MOSCOW — Nearly 33 years later, a Centrowitz family member finally stepped inside Luzhniki Stadium and started a major race.
With a freshly buzzed haircut, Matthew Centrowitz easily advanced out of his first-round 1,500-meter heat at the world championships on Wednesday, taking a couple of laps that his father never got to run.
For the senior Centrowitz, who goes by Matt, his son’s presence in the Russian capital almost seemed full circle since the US boycott of the 1980 Moscow Olympics prevented him from racing in the 5,000 meters at the same stadium.
And for the son, his fast trip around the track felt like he was running for them both.
In a way, he was.
Leading up to the race, Centrowitz couldn’t help but think of his father and what he possibly could have accomplished had he competed in Moscow all those years ago at the Olympics.
‘‘He missed his chance of competing well, because he was running well that year,’’ said the younger Centrowitz, who was a surprise bronze medalist at the 2011 worlds in South Korea. ‘‘It’s a little weird thinking about that coming in.’’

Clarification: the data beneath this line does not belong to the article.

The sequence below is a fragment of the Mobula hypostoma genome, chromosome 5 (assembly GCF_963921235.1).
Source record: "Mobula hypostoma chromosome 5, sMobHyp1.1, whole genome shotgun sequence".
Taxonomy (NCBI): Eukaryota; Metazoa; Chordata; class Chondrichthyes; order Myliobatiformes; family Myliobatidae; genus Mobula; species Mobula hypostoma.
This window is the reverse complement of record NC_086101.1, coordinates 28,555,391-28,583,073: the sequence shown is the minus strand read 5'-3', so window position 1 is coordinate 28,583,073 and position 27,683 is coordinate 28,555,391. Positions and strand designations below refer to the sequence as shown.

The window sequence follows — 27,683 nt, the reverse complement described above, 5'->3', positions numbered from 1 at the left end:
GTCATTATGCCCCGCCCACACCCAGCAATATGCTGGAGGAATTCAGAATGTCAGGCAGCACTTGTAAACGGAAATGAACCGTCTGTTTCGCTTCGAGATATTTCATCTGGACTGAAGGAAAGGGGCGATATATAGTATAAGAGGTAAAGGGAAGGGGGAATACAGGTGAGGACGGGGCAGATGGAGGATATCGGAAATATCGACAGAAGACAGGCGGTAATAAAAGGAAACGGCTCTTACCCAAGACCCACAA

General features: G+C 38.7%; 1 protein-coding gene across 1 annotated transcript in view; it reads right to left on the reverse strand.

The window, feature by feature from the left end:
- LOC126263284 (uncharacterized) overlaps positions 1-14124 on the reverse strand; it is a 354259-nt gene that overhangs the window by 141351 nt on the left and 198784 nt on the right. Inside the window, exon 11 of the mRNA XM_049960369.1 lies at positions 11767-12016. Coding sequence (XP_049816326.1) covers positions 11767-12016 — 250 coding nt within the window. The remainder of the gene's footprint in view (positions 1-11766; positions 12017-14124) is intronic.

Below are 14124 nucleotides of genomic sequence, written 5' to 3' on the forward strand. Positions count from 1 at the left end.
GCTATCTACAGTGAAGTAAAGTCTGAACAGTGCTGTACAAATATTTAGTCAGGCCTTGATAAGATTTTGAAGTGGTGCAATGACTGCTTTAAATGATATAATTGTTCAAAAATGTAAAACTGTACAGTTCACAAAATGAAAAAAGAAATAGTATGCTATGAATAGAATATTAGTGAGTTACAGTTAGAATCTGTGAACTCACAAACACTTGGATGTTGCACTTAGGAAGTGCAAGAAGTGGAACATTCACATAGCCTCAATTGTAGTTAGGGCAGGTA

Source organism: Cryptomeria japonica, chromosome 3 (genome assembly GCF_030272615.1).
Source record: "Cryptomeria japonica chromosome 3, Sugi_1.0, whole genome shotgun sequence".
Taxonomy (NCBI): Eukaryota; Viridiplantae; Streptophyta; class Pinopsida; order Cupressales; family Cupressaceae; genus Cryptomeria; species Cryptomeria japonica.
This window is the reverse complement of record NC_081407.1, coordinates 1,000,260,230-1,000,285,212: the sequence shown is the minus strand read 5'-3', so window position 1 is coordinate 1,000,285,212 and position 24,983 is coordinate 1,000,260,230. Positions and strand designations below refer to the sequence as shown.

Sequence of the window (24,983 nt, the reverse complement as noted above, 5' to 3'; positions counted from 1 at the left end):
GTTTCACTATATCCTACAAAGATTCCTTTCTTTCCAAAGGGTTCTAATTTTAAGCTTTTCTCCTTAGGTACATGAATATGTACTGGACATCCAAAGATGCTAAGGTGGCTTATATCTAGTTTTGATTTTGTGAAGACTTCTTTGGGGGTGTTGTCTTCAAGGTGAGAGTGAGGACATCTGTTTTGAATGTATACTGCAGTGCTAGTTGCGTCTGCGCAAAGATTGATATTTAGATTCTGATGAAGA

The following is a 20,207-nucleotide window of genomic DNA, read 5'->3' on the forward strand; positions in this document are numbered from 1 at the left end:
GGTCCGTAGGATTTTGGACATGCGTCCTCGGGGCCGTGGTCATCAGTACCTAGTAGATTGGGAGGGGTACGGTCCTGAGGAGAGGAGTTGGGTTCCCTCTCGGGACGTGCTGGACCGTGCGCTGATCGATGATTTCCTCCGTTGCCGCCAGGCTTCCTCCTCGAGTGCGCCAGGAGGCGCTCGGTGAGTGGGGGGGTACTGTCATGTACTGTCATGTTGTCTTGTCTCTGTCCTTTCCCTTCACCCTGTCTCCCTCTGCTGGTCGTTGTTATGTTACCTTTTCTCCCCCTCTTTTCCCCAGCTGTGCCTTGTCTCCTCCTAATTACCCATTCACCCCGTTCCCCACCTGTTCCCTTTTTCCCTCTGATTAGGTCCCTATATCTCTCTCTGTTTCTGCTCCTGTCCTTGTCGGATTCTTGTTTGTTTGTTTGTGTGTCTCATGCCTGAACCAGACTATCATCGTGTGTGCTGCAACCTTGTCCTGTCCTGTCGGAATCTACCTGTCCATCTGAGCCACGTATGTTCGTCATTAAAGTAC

Centrowitz’s race was one of the few events on an abbreviated day at the world championships. American Dwight Phillips qualified for the long jump final in his attempt to win five world titles, and Robert Heffernan of Ireland won the only medal on Wednesday’s program in the men’s 50-kilometer walk.
These days, the words ‘‘Olympics’’ and ‘‘boycott’’ are being linked again to Russia with the Winter Games in Sochi on the horizon. Such talk stems from the anti-gay legislation in Russia, which the country’s president, Vladimir Putin, signed into law in June.
It’s triggered calls for a boycott of the games from celebrities to activists.
‘‘I almost fell off the couch when I first heard talk of that,’’ the elder Centrowitz said. ‘‘I can’t believe they think that’s the smart way to solve it. The last thing you want to see is another athlete to be taken away from what they do because of politics. I hope that never happens to anyone else.’’
Some of the competitors in the Russian capital say athletes shouldn’t be used as pawns and it should be up to their individual consciences whether to protest or boycott.
But at least one finds his conscience muffled by the Russian law, which says foreigners can be jailed for up to 15 days and deported for violations.
‘‘I can’t talk about it,’’ said American runner Nick Symmonds, noted for usually being outspoken on social issues. ‘‘You’re not allowed to talk about it here. I'll get put in jail for it.’’